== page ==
Relay Life

Cancer survivors kick off the first lap during North Worcester County Relay for Life at Frontier Town, off Route 611 in West Ocean City in 2018. The event is a fundraiser for the American Cancer Society.

Cover: North Worcester County Relay for Life co-chairs, from left, Dj Thompson and Dawn Hodge, are joined by Dr. Roopa Gupta and Dr. Manoj Jain from the Atlantic General Hospital John H. "Jack" Burbage Cancer Center during the 2018 event at Frontier Town, off Route 611 in West Ocean City.

On Friday organizers changed the time and location to Stephen Decatur High School from 2 p.m. to 10 p.m.

(May 10, 2019) Despite revising the time and day, the North Worcester County Relay for Life annual fundraiser for the American Cancer Society, which takes place on Saturday from 11 a.m. to 11 p.m. at Frontier Town Campground off Route 611 in Berlin, still seeks to foster community spirit and heighten awareness while raising funds to support continued research and patient education.

Relay for Life organizers opted to change the previous all-night affair beginning Friday evening, to a daylong event this Saturday, said Dawn Hodge, event chair.

“During the day we’re going to have entertainment and games,” she said.

Team check-in begins at 9 a.m., with music and games, such as badminton and volleyball, starting at 11 a.m.

In addition to an array of games, youngsters can enjoy a bounce house and inflatable obstacle course.

Mother’s Day card-making activities will also be featured, as well as mother/daughter look alike contests, trivia, scavenger hunts, glow tug of war and a frozen T-shirt contest.

Daytime grooves will be provided by DJ Schwabb and Big Al Reno from 98.1FM Ocean98, with Brian K. Hall from 103.5FM the Vault covering night-shift beats.

Live performances are scheduled by the Lauren Glick Duo at 7 p.m., the String Beanz at 9:15 p.m. and the Undateables at 10:15 p.m.

Hodge said the revamped times are intended to allow attendees increased opportunities to socialize, share struggles and support survival.

“We moved the survivor reception up to 4:30 p.m. to give more time to eat and socialize,” she said.

As in past years, fundraising teams will have dedicated campsites seeking to source financial backing.

The Relay for Life event has a fundraising goal of $100,000 this year, with more than $63,000 raised as of Tuesday.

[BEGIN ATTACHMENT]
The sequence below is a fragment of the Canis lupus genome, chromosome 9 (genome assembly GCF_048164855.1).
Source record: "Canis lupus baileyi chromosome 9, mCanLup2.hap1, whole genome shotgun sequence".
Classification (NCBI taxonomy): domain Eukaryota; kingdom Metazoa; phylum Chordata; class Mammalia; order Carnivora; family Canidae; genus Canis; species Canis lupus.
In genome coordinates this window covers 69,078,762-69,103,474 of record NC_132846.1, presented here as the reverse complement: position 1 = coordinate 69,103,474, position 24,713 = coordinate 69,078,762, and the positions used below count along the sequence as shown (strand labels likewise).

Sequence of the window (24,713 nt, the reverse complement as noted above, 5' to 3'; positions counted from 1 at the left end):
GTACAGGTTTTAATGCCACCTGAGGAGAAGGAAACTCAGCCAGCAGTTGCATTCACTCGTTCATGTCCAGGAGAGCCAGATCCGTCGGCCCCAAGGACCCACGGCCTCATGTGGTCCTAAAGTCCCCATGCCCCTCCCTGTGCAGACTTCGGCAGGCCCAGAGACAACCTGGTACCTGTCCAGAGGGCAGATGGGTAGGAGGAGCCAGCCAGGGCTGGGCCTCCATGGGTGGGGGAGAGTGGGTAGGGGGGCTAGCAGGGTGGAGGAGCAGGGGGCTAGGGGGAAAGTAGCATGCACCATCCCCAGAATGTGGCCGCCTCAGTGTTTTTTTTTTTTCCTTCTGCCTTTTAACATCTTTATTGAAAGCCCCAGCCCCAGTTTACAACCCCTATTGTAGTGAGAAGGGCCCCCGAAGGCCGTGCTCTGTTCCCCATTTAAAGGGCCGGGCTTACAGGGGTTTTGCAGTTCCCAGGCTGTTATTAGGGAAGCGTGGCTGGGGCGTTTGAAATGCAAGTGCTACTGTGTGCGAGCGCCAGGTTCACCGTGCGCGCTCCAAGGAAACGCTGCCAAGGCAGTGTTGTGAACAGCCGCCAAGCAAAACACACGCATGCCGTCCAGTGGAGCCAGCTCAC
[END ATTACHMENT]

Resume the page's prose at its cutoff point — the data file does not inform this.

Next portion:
Hodge said in 2018 the event raised roughly $150,000 with 100 survivors attending and nearly 175 participants registered.

The Luminaria Ceremony of Remembrance will begin at 7:30 p.m., which Hodge said serves a three-fold purpose: honoring souls lost to cancer, aiding those suffering presently and triumphing those who have overcome cancers.

After 13 years of helping organize the Relay for Life event in Worcester County, Hodge attributes continued involvement, besides the obvious sentiment to cure all forms of cancer, to the continuing advances made by medical researchers.

“I think what keeps me going is just the leaps and bounds that have happened in the last few years,” she said.

The annual gathering also lends itself to reflection, Hodge said.

“Life is so busy sometimes you don’t take time to think,” she said. “Every year at Relay [for Life] I get a chance to walk around the track and think about how many lives have been saved through the years.”

Hodge said while walking she typically ponders community members lost to cancer, such as Kathy Mathias and Sheryl Mitrecic in previous years, and this past December, Joan Littleton.

“She was a huge part of our committee for years,” she said. “We’ve lost her since the last Relay.”

For the uninitiated, the event, albeit emotionally charged, tends to leave a lasting and uplifting impression, Hodge said.

“If you haven’t come to Relay, once you come you’ll be hooked,” she said. “Everybody comes together in support of each other.”

Hodge said in addition to survivors celebrating continued life along with supporting caregivers, the annual event draws people who have lost a loved one to cancer, as well as those recently diagnosed.

“Some people won’t even say they’re a survivor until they’ve been cleared [of cancer] for five years,” she said. “But, really you’re a survivor from day one of being diagnosed because you’re surviving and battling.”

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